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by John Marshall

WASHfabric BR.jpg

Well now, you’ve been patient and allowed your fabric plenty of time to cure and at long last it is time to wash out your paste – congratulations for making it this far!


▶︎Traditionally in Japan, the fabrics at this stage were taken to the river to be washed. With natural dyes and rice-paste resist patterning, there is no worry about pollution. This is a fun way to wash out your projects, especially when working with children.


▶︎For most studio purposes, you’ll need a large vessel filled with water. A bathtub or horse trough will work quite well. In a pinch, a top-loading washing machine will also work. Make sure that the container is large enough to allow plenty of room for your fabric to float freely without crowding.


▶︎Ease the cured fabric into the water and allow it to soak for twenty to thirty minutes. You will find that most of your paste will dissolve away.


▶︎Swish the fabric gently under water and allow it to sit for another two to three minutes. At this stage you will probably find the water discolored. However, if you allow the water to sit for a bit, all of the discoloration should settle out to the bottom. This is the excess dye, such as that sitting on top of your paste, that has washed out of the fabric and is non-watersoluble.  If you have color bleeding out of the fabric and staining the wash water, then something went wrong during the dyeing process – no color should bleed out.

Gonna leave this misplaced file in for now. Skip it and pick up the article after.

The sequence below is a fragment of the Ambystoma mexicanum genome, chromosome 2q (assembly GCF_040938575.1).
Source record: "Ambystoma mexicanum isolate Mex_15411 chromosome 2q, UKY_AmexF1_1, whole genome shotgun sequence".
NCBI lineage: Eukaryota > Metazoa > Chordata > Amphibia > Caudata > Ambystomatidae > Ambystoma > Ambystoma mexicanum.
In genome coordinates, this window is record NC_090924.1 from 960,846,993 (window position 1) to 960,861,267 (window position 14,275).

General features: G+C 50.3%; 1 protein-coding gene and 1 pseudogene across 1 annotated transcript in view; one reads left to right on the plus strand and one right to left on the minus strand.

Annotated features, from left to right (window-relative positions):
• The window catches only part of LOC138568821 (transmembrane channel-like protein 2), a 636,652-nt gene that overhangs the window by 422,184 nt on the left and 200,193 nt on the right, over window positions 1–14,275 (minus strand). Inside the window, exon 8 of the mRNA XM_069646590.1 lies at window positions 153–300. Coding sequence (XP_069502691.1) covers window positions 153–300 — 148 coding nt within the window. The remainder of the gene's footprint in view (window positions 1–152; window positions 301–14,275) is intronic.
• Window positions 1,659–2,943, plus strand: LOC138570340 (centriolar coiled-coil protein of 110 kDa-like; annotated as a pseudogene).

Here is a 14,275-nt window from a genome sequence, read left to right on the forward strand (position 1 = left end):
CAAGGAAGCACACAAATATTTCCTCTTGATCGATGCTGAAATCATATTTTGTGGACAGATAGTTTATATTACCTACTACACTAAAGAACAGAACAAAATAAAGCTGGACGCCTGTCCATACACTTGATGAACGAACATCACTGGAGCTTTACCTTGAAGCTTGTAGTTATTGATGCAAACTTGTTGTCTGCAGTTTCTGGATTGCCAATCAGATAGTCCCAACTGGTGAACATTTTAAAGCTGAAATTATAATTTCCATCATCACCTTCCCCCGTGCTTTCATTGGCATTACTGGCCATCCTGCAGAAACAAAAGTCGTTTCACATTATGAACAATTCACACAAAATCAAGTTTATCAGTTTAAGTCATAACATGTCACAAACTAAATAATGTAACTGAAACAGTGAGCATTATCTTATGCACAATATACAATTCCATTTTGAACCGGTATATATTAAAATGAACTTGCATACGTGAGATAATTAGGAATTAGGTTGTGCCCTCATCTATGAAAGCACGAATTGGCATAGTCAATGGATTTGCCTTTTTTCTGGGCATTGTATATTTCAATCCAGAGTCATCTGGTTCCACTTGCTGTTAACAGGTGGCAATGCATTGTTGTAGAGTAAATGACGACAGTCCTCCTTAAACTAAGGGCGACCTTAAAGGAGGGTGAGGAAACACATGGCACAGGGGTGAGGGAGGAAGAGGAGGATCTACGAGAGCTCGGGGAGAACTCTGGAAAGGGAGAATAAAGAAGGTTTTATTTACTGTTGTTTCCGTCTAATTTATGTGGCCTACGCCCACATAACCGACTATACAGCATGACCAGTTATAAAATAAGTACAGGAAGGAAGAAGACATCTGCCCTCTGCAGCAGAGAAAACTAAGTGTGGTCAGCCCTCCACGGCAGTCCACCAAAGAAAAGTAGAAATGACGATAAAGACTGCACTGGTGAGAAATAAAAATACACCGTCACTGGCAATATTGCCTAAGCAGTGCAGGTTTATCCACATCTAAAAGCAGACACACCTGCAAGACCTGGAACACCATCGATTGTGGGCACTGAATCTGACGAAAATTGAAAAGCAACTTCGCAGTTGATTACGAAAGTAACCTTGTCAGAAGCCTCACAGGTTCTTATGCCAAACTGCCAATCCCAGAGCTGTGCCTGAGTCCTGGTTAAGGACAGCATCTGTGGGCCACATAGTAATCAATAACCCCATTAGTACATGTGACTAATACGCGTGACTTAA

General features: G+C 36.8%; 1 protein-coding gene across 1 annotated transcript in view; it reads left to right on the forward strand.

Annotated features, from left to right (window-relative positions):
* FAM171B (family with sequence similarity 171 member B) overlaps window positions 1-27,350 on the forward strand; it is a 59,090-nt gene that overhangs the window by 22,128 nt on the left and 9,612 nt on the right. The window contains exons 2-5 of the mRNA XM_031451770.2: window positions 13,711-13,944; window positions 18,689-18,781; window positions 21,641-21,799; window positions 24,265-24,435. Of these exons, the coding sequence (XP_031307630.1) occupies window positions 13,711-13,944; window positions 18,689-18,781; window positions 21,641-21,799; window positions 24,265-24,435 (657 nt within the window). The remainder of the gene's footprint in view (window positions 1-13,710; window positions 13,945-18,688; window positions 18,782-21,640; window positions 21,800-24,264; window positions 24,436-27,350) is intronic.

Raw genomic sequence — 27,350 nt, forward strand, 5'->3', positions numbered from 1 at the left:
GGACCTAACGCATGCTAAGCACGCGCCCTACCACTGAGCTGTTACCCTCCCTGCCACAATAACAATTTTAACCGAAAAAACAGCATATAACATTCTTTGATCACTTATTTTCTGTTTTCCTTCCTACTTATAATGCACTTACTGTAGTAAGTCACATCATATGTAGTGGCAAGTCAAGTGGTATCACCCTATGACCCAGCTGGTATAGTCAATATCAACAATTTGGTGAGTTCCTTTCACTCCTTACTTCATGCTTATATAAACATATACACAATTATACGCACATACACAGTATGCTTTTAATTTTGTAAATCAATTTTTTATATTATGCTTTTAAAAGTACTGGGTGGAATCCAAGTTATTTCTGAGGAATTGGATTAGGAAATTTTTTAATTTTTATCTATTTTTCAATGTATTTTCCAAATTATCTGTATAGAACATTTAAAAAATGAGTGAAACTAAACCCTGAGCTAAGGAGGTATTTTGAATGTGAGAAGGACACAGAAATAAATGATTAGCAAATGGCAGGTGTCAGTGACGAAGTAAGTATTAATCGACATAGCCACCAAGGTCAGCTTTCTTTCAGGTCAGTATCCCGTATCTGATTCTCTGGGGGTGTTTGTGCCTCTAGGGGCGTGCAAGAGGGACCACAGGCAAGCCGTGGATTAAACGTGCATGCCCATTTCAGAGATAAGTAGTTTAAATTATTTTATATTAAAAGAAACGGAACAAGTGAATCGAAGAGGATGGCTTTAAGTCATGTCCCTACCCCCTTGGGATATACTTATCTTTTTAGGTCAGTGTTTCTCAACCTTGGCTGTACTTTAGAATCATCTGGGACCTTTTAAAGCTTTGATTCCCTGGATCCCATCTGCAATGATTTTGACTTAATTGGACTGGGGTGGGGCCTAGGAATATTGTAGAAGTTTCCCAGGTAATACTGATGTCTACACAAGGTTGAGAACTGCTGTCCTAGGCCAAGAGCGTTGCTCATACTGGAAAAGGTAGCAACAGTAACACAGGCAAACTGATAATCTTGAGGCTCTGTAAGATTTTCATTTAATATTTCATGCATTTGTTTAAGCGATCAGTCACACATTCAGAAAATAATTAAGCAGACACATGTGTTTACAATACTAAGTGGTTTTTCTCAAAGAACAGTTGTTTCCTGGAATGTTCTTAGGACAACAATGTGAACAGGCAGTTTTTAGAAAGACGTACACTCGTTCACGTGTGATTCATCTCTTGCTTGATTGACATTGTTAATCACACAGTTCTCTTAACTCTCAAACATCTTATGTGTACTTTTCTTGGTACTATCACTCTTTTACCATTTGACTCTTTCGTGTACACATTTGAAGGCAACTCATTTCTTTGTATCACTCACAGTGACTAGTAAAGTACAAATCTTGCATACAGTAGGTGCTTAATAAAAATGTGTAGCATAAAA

▶︎Pull the paste-free fabric from the water and place it into a top-loading washing machine, set to the spin cycle, to wring out the excess water. While this is happening, refill your wash basin with fresh water. Rinse the damp cloth to remove any last vestiges of paste. In my work I have found rinsing once to be plenty if all has gone well.


▶︎Spin out the excess water again. You are now ready to hang your fabric to dry, or, if sufficiently cured, you may toss it into the dryer. It's a good idea to pull it out before it is completely dry – hang for the last little bit of moister to evaporate.


▶︎Once dry, I recommend one last coat of soymilk to give the fabric that new look.


Pat yourself on the back for a job well done!

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